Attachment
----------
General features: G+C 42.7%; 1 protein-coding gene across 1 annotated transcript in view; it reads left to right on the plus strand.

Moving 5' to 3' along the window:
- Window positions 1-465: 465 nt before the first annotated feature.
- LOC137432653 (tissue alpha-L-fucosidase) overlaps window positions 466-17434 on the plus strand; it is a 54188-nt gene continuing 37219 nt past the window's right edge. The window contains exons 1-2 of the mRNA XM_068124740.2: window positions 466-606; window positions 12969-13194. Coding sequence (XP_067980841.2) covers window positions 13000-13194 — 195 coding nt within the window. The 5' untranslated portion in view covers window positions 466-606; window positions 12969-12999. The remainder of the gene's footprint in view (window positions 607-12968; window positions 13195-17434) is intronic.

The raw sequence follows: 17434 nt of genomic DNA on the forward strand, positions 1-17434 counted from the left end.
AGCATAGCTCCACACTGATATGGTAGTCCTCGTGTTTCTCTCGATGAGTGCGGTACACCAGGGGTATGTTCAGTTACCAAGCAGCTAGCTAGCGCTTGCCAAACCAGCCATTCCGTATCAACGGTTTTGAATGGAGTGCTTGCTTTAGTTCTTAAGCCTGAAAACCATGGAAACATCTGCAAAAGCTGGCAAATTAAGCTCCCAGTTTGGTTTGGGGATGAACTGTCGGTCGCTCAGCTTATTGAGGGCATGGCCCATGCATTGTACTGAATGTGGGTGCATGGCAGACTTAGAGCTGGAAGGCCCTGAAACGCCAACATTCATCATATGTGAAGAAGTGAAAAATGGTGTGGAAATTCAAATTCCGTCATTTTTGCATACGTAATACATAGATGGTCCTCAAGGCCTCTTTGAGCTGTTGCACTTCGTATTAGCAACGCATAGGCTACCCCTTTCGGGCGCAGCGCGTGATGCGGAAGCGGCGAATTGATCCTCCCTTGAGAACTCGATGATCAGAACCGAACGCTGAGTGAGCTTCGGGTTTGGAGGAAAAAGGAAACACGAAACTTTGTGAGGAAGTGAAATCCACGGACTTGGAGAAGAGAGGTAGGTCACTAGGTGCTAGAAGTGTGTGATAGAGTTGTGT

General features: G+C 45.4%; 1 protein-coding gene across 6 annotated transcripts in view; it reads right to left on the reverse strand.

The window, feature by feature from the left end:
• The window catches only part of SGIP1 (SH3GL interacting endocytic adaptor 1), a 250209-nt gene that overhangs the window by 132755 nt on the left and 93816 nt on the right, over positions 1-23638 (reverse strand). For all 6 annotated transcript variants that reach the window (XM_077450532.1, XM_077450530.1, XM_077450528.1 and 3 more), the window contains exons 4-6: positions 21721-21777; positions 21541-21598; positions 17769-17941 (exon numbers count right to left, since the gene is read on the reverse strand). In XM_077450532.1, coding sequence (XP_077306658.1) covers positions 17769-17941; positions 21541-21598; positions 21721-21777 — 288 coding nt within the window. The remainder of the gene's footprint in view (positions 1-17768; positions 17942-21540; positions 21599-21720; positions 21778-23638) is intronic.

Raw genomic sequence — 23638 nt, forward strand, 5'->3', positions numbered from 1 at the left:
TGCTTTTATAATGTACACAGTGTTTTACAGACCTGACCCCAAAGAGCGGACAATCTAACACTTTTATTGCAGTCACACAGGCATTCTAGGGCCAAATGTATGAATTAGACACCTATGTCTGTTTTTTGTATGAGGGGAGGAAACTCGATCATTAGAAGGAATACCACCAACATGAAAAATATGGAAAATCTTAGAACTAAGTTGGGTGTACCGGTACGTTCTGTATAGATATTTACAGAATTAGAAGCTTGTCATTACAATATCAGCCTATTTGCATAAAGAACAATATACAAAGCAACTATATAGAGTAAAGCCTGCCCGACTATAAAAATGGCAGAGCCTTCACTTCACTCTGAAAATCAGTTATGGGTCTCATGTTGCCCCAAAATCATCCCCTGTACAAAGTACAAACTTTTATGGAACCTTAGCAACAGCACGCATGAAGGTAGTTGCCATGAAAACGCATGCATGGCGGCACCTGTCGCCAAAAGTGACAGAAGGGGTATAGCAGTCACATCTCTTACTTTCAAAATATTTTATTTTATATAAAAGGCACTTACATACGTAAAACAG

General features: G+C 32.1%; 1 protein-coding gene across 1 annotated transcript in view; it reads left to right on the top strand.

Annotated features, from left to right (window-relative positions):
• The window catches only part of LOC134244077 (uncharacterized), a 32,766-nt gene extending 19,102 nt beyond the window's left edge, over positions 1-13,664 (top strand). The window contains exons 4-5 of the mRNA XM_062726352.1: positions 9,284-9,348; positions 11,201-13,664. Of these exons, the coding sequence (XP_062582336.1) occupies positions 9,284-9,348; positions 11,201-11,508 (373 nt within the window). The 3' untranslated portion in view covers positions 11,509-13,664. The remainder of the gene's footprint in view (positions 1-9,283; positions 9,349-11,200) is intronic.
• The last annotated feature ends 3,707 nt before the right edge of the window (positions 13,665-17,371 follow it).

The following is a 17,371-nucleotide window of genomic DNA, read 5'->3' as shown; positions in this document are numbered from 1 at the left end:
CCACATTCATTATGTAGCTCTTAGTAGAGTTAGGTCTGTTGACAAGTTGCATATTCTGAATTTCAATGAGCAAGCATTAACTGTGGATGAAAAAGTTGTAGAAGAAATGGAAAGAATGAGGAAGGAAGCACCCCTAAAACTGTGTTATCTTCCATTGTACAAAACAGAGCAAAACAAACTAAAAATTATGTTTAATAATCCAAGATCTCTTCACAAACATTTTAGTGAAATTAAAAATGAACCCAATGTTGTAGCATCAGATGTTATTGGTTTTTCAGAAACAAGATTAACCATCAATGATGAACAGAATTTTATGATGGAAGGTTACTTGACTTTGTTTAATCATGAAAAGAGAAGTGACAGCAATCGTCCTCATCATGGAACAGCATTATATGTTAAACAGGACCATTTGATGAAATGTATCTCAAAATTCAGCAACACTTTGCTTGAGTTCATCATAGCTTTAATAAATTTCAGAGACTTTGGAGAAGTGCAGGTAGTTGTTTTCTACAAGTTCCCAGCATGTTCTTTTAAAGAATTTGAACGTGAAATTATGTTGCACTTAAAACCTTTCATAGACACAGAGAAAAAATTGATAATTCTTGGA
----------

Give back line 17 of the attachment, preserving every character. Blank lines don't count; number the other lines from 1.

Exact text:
CCACATTCATTATGTAGCTCTTAGTAGAGTTAGGTCTGTTGACAAGTTGCATATTCTGAATTTCAATGAGCAAGCATTAACTGTGGATGAAAAAGTTGTAGAAGAAATGGAAAGAATGAGGAAGGAAGCACCCCTAAAACTGTGTTATCTTCCATTGTACAAAACAGAGCAAAACAAACTAAAAATTATGTTTAATAATCCAAGATCTCTTCACAAACATTTTAGTGAAATTAAAAATGAACCCAATGTTGTAGCATCAGATGTTATTGGTTTTTCAGAAACAAGATTAACCATCAATGATGAACAGAATTTTATGATGGAAGGTTACTTGACTTTGTTTAATCATGAAAAGAGAAGTGACAGCAATCGTCCTCATCATGGAACAGCATTATATGTTAAACAGGACCATTTGATGAAATGTATCTCAAAATTCAGCAACACTTTGCTTGAGTTCATCATAGCTTTAATAAATTTCAGAGACTTTGGAGAAGTGCAGGTAGTTGTTTTCTACAAGTTCCCAGCATGTTCTTTTAAAGAATTTGAACGTGAAATTATGTTGCACTTAAAACCTTTCATAGACACAGAGAAAAAATTGATAATTCTTGGA